Tucked away on a hundred forested acres just south of Bellingen is a family growing a business based on detection dogs.
Drugs and biosecurity dogs have been around for some time, but using dogs to locate rare and endangered wildlife is a more recent development.
One of the best-known proponents in Australia is Steve Austin, who trained the canines and handlers responsible for making Macquarie Island feral-animal free.
Steve also trained up three members of a family living at Brierfield.
Now running a business called Canines for Wildlife, Lynn Baker, Brad Nesbitt and their 22-year-old son Jack converged on this line of work from different directions.
Lynn started handling conservation detection dogs six years ago, while working with the NSW Office of Environment & Heritage.
Brad, formerly with the National Parks & Wildlife Service, did a course with Steve in 2014 and Jack has a TAFE qualification in dog training and behaviour.
Headquarters in Brierfield includes four dogs - three working line English Springer Spaniels and one Border Collie - and a designated 'odour fridge', which stores carefully bagged palettes of aromas from koalas, antechinus, turtles and feral cats.
Each dog is trained on multiple odours and their reward for locating the target, which may be scats (poo), a nest or the animal itself, is an exciting play session.
Jack said the main attribute a detection dog needs is an exuberant and obsessive nature - the sort of qualities that make for a very annoying pet.
That drive for the squeaky toy or the tennis ball is beyond anything else in their life.Jack Nesbitt
"Basically it's all about drive. That drive for the squeaky toy or the tennis ball is beyond anything else in their life. The game for the dog is, 'if you do this, you play with this'. And we intentionally keep their life day to day relatively mundane. So when they're out working or training, it is the best experience they ever have."
Training starts from around six months of age, and as well as learning key words to signal what they are supposed to find on a particular day, and the range of scents that can indicate that animal, they also need to be well-behaved, responding to whistle and voice commands while working in the bush.
"They need to ignore other wildlife," Brad said. "That's why we have flocks of guinea fowl around here. We train them among these flocks not to have a flush response. So when a native animal flushes from the grass, they don't chase it."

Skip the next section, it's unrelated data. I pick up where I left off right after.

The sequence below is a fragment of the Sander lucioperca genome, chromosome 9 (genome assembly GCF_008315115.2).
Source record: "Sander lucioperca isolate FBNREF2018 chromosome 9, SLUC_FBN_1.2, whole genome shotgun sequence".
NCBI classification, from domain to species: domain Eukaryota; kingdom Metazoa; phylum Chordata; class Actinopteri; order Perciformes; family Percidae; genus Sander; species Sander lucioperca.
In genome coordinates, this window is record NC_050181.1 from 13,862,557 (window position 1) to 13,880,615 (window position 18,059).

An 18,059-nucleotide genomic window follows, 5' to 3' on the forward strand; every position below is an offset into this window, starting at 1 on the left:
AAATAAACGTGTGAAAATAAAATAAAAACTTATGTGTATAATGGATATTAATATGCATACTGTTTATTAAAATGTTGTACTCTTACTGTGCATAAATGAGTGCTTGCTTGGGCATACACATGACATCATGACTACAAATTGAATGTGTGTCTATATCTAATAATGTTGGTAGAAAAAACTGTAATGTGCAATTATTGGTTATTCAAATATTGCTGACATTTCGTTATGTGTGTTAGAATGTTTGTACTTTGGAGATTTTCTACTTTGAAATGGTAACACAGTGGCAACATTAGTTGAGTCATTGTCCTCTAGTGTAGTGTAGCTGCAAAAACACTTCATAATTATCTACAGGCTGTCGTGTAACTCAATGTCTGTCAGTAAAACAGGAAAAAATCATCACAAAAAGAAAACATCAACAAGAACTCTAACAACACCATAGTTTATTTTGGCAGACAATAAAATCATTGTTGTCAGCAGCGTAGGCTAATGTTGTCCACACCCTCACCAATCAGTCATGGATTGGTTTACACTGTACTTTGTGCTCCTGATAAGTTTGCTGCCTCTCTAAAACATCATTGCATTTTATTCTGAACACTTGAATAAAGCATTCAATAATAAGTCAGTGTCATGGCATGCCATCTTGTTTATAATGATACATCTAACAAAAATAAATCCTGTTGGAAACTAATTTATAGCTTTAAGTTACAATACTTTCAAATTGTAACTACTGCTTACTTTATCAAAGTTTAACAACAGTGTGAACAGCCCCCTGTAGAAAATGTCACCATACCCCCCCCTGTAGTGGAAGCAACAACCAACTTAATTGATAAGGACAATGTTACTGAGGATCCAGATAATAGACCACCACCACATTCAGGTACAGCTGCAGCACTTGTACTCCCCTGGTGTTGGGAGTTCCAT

The whole 100-acre property, with its cattle, horses, wallabies, possums, bandicoots and birds, is used for this purpose. "In their initial sensitive periods we introduce them to these animals and implement training that is about bringing their focus back to us, and we've got food or a toy," Jack said. "They learn all the fun happens with us."
The introductions take place while the pups are on a lead, Lynn points out. "It's a progressive thing. You make sure they don't fail."
Canines for Wildlife is working on an antechinus project with researchers from universities in Queensland who are systematically surveying mountainous forest for two marsupials threatened with extinction, the black-tailed dusky antechinus, Antechinus arktos, and silver-headed antechinus,Antechinus argentus.
In May, Jack and Ash impressed the crowd with a demonstration of finding koala scat for the Jaliigirr Biodiversity Alliance and World Wildlife Fund field day.
Related: Building a koala corridor
The team is also helping to protect the rare Bell's Turtle, found only on the Namoi, Gwydir and Border Rivers systems. The dogs are trained to detect turtle nests, so that the eggs can be protected from foxes by putting cages around them or by collecting the eggs for incubation and releasing the hatchlings later.
On a property west of Walcha in February, Max sniffed out a handful of baby turtles that were stuck in their underground nest. "They were trapped low in the nest chamber by a harder clay layer, all the other turtles had managed to escape and just these few remained," Brad said.
With Southern Cross University, they're investigating the impacts of feral cats in rainforests, by finding scats that the researchers can analyse to see what the cats have been eating.
A plan for the future is training a dog to detect 'European foulbrood', a disease afflicting commercial bee hives.
"There could be 250 hives to check and it would take a person an hour to do each one," Jack said. "A dog can walk past and use his nose to go - no, no, yes."
Dogs 'see' the world through their noses, and the Canines for Wildlife team are using this ability to help protect Australian wildlife.